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“This is an architectural genocide”: anger as Skopje 2014 revamp claims another modernist building

“This is an architectural genocide”: anger as Skopje 2014 revamp claims another modernist building
The preliminary design for the Paloma Bjanka facade (Image: Arhitektonika)

22 August 2016

Despite significant public outcry, Skopje’s modernist Paloma Bjanka business centre will become the latest building to get a faux-baroque facade as part of the controversial government-funded revamp of the Macedonian capital, Skopje 2014.

In addition to criticism from members of the public, Trajko Dimitrov, the building’s architect himself, has appealed to the authorities to keep Paloma Bjankas modernist glass and metal facade intact.

“This revamp is irrational. It is a project intended to humiliate all living and deceased creators who designed these buildings and left their mark on the city. This is an architectural genocide,” Mr Dimitrov stated.

Soon after the new facade was announced two years ago, the project drew criticism among members of the local population.

“[With the new facades] they want to project power and imprint their legacy. But they fail to realise that by doing so they are destroying valuable buildings that have a historical context. This will depersonalise the city,” said local resident, 56-year-old Zarko Korunovski.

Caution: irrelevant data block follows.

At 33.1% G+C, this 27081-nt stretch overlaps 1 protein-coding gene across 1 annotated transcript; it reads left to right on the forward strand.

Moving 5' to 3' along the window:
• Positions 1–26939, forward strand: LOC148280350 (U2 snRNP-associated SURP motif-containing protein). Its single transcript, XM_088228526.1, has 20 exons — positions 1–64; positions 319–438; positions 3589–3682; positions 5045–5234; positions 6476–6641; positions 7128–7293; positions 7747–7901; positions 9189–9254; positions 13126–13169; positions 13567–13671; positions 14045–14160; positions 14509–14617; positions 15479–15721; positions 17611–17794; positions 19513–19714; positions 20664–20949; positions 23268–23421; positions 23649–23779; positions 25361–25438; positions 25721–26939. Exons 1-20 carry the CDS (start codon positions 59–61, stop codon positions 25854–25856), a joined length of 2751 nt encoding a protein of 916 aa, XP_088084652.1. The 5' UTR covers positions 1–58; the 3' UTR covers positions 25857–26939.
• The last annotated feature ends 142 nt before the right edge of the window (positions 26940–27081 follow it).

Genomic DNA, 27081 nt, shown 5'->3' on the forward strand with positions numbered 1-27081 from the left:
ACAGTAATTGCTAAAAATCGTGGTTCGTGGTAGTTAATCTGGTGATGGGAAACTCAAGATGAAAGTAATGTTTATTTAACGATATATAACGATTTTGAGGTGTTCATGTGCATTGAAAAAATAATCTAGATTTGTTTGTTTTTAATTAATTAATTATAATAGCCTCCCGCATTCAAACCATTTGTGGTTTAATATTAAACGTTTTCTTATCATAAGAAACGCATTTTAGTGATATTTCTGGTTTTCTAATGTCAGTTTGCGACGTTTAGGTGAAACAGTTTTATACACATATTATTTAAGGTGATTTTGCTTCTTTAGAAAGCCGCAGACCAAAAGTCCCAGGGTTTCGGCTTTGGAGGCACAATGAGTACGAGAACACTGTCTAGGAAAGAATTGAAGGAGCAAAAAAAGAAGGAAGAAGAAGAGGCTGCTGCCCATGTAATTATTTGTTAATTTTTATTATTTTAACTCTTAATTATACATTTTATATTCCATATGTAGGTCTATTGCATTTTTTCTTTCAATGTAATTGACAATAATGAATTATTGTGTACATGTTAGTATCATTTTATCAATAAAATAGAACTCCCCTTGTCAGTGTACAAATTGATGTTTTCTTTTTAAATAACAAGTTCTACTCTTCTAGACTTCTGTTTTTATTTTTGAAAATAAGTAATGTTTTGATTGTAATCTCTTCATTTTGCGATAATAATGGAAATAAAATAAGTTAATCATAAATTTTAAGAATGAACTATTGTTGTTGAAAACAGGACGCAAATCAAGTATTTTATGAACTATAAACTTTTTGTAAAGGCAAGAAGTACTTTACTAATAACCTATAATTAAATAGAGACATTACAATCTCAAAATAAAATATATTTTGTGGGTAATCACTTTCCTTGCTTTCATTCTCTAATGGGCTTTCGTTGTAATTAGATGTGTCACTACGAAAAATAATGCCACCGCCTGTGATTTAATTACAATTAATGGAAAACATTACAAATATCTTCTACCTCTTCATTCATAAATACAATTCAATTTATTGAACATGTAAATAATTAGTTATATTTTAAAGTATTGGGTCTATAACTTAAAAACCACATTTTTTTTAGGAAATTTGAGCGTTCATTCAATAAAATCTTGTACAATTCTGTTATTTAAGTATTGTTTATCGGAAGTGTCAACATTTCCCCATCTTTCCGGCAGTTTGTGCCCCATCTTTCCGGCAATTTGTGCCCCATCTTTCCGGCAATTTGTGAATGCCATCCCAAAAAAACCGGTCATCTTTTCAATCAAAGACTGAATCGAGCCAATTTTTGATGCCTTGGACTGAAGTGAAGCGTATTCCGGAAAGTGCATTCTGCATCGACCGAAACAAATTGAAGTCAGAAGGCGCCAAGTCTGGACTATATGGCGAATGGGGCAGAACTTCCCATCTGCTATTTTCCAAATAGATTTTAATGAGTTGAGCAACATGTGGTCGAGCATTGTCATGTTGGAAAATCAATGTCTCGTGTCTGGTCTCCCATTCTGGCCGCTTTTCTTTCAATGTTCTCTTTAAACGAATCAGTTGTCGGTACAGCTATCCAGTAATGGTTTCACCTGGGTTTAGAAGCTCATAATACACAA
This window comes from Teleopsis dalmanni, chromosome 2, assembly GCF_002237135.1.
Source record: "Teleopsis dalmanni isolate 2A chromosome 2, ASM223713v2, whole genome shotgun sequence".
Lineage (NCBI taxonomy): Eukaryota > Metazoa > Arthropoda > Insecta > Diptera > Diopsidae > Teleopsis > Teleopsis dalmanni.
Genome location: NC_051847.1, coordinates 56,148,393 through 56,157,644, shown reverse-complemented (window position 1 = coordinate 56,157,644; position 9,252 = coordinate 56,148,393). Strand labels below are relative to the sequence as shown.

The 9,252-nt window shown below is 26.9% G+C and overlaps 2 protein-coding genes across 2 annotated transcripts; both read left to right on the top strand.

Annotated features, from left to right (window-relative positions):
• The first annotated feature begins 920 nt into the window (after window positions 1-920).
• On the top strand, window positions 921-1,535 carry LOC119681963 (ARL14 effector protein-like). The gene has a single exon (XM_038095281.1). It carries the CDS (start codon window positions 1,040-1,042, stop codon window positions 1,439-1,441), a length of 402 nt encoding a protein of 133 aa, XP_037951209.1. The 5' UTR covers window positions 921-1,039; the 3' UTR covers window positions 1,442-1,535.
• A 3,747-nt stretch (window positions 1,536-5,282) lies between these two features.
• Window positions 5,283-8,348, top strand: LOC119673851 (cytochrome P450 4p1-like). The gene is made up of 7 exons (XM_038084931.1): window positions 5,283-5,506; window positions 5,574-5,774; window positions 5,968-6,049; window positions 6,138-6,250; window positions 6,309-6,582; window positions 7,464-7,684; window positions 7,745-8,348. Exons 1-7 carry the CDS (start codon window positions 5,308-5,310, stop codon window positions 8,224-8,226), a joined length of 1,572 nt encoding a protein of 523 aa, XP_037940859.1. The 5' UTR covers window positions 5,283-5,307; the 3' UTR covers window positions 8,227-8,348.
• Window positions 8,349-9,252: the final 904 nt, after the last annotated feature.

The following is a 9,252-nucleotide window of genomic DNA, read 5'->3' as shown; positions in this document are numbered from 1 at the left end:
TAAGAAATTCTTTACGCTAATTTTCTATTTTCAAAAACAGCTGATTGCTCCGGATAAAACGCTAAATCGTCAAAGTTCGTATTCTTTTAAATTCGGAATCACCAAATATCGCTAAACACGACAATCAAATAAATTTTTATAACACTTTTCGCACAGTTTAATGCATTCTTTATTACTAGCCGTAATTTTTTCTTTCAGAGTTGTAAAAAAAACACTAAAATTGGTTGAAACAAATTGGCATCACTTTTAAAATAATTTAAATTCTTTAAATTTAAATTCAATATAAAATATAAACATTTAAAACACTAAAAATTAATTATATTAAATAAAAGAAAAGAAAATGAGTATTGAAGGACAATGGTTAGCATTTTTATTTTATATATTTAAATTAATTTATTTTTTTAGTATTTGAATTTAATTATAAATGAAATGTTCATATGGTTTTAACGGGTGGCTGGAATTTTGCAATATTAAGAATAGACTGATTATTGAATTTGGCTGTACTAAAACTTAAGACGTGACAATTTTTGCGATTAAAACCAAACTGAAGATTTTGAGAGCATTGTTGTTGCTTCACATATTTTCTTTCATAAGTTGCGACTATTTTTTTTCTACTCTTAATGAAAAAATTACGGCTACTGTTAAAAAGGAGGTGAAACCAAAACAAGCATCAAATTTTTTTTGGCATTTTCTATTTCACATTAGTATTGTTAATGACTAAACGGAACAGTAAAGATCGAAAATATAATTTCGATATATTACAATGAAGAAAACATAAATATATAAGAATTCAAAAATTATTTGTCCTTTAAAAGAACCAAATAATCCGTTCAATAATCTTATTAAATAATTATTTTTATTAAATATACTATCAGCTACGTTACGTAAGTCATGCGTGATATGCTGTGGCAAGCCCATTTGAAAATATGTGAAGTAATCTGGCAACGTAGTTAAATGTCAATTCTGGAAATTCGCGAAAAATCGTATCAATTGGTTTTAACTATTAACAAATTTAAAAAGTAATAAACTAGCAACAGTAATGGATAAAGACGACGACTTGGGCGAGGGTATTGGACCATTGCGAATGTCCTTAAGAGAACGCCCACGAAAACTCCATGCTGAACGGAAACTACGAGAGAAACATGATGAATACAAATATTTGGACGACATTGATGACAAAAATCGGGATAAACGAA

While a preliminary design for the facade revamp has already been created by local architecture firm Arhitektonika, Skopje authorities recently made a call for an architecture studio to draw up a detailed plan for Paloma Bjanka by 25 August. After this date a construction firm will be chosen to carry out the work on the business centre, which was built in the late 1980s.

According to a database established by the Balkan Investigative Reporting Network titled “Skopje 2014 Uncovered”, the city authorities have so far spent 41 million euro ($46.4 million) on putting such faux-baroque facades on old buildings in the centre of Skopje. The cost of Skopje’s new look has already risen sharply, far exceeding the initial figure of 80 million euros (approx. US$88 million) envisaged for the entire initiative when the project was announced in 2010. The project is now due to cost a total of 633 million euros (approx. US$695 million), and includes renovated buildings, new facades, sculptures, monuments and fountains.

Source: Balkan Insight